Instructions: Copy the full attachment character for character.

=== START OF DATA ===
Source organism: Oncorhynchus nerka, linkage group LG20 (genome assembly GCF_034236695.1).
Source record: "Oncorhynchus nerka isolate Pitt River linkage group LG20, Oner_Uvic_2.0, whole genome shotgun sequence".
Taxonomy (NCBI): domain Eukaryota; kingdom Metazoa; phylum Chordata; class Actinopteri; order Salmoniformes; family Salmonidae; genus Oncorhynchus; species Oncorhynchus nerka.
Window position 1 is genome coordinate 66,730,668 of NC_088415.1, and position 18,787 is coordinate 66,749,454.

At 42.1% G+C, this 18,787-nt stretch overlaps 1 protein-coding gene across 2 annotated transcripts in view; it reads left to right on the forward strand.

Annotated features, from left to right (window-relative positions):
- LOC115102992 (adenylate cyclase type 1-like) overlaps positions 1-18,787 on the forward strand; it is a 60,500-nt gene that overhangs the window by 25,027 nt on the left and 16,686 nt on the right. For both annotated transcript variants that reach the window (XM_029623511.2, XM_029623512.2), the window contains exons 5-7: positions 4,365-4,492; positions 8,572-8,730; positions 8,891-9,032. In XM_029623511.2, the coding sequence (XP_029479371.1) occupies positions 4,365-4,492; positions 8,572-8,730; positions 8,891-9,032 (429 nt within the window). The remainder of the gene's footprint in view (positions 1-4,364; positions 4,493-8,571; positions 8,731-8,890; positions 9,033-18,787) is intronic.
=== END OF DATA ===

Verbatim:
Source organism: Oncorhynchus nerka, linkage group LG20 (genome assembly GCF_034236695.1).
Source record: "Oncorhynchus nerka isolate Pitt River linkage group LG20, Oner_Uvic_2.0, whole genome shotgun sequence".
Taxonomy (NCBI): domain Eukaryota; kingdom Metazoa; phylum Chordata; class Actinopteri; order Salmoniformes; family Salmonidae; genus Oncorhynchus; species Oncorhynchus nerka.
Window position 1 is genome coordinate 66,730,668 of NC_088415.1, and position 18,787 is coordinate 66,749,454.

At 42.1% G+C, this 18,787-nt stretch overlaps 1 protein-coding gene across 2 annotated transcripts in view; it reads left to right on the forward strand.

Annotated features, from left to right (window-relative positions):
- LOC115102992 (adenylate cyclase type 1-like) overlaps positions 1-18,787 on the forward strand; it is a 60,500-nt gene that overhangs the window by 25,027 nt on the left and 16,686 nt on the right. For both annotated transcript variants that reach the window (XM_029623511.2, XM_029623512.2), the window contains exons 5-7: positions 4,365-4,492; positions 8,572-8,730; positions 8,891-9,032. In XM_029623511.2, the coding sequence (XP_029479371.1) occupies positions 4,365-4,492; positions 8,572-8,730; positions 8,891-9,032 (429 nt within the window). The remainder of the gene's footprint in view (positions 1-4,364; positions 4,493-8,571; positions 8,731-8,890; positions 9,033-18,787) is intronic.